SansCulotte Essay

This essay has a total of 1415 words and 6 pages.

SansCulotte



"Power within the Paris sections of 1792-94 - its social composition, dynamics, and
ideology -."(1) That is what was explored in the book The Sans-Culotte. Albert Soboul
describes and outlines the composition and activities of the different sections in Paris
during Revolutionary France. Soboul describes the activities of these sections as a
"popular movement" by the people of Paris. He explains how the people of Paris united to
form different sectional assemblies with their main goal being to improve the lives of the
middle and lower class individuals in not only Paris, but France in its entirety. In The
Sans-Culottes, Soboul explains in great detail the different ways these sections
influenced law making and tried to gain equal rights for all. In addition to describing
the political activity of the sans-culottes and the other sections, Soboul also explains
some of the military activities and movements of these sections during the revolution.
Soboul's book has always been thought as the main authority on the sections in Paris, but
in the early 1980's, a critique was written on The Sans-Culottes and many things were
found to be wrong with the book.

In the critical evaluation of Albert Soboul's The Sans-Culottes a full critique of the
book takes place and many problems with the book are pointed out. The problems or
shortcomings discussed in the critical evaluation range from a lack of description of the
sans-culottes and other sections in Paris and errors in explaining what type of people
constituted the membership of the sections, to a lack in a wide range of quality sources.
The two problems in The Sans-Culottes that will be discussed in this essay are the lack
of quality sources and the lack of description of the sections and who constituted them.

The lack of description of the sections in Paris is a major blemish with the book. The
critique points out that Soboul lumps all of the sections of Paris together when
describing them. He fails to separate them into exactly what they are: sections. It is
true that there were movements made to try and unite all the sections, but this never
becomes a reality so distinction between sections should be shown. Soboul makes no
distinctions "between ‘quartiers' and sections," and "between socio-economic geographies
and local politics."(2) "Soboul's history of the sections from June, 1793 to sid-July,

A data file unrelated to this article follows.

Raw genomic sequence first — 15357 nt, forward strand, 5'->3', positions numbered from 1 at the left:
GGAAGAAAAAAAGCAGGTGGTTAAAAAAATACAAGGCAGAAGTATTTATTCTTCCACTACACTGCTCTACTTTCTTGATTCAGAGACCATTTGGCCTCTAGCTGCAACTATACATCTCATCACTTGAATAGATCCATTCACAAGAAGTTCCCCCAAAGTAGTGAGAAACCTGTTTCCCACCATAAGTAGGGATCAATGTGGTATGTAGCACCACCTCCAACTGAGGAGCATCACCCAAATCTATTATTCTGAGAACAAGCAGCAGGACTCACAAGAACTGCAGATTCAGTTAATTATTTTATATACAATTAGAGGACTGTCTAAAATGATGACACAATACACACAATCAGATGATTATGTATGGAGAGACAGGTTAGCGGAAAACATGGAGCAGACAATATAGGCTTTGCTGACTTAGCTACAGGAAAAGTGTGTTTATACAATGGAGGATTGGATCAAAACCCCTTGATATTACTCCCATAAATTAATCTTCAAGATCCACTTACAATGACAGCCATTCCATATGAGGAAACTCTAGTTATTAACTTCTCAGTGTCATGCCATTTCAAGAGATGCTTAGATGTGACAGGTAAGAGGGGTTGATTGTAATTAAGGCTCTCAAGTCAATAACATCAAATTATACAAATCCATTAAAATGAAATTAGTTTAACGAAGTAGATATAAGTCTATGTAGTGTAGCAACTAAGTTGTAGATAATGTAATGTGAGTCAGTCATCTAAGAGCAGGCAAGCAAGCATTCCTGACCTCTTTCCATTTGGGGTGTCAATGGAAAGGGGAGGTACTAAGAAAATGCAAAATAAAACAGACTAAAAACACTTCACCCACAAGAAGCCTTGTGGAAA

1794 described them horizontally, en masse...."(3) This lumping together of the sections
leads one to the false conclusion that sections were all one entity, but they were not;
they were very much seperate.

Soboul also leads the reader to incorrect conclusions by calling the sections and
sans-culottes a "popular movement." He frequently makes this statement. Soboul describes
many changes in the policy of the sections that allow the lower class to join the
assemblies. A quote used by Soboul by Hanriot states, "‘For a long time, the rich made
the laws, it is about time the poor made some laws themselves and that equality should
reign between the rich and the poor.'"(4) This leads the reader to believe that everyone
was involved actively in the sections and that anyone could become leaders of a sectional
assembly, but this was not the case. The lower class, or plebeians, did very little
except for what the leaders let them or told them to do. As written in the critique:

"Their [plebeians] pressures were selectively channeled into politics by the
‘sans-culotte' leadership.... During the ‘regeneration' battles of the spring and summer
of 1793 by which ‘sans-culottes' won official sectionary power, plebeians appeared
forcefully in the general assemblies - not as atomistic individual voters, but as groups
of workers mobilized by their ‘sans-culotte' employers for temporary muscle when ballots
were to be cast by fists and feet."(5)

This quote shows that the lower class, or plebeians, were merely ponds for the
sans-culottes. They were permitted to vote when the leaders felt the votes cast by the
plebeians were necessary to achieve victory. The view one gets from the critique is
totally contradictory to that of Soboul's book.

The generalization Soboul used when describing the members of the sections can also lead
to confusion on the readers part. Soboul repeatedly describes members as being part of a
certain trade, such as a tailor or shoemaker. These classifications of people leads one
to think that all the member were poor, but as seen by a quote in the critique of Soboul's
work, not all people who were tailors, shoemakers, or carpenters were poor.

"‘Tailor' could mean Guillaume Tesseyre, a revolutionary commissioner of the Lourve
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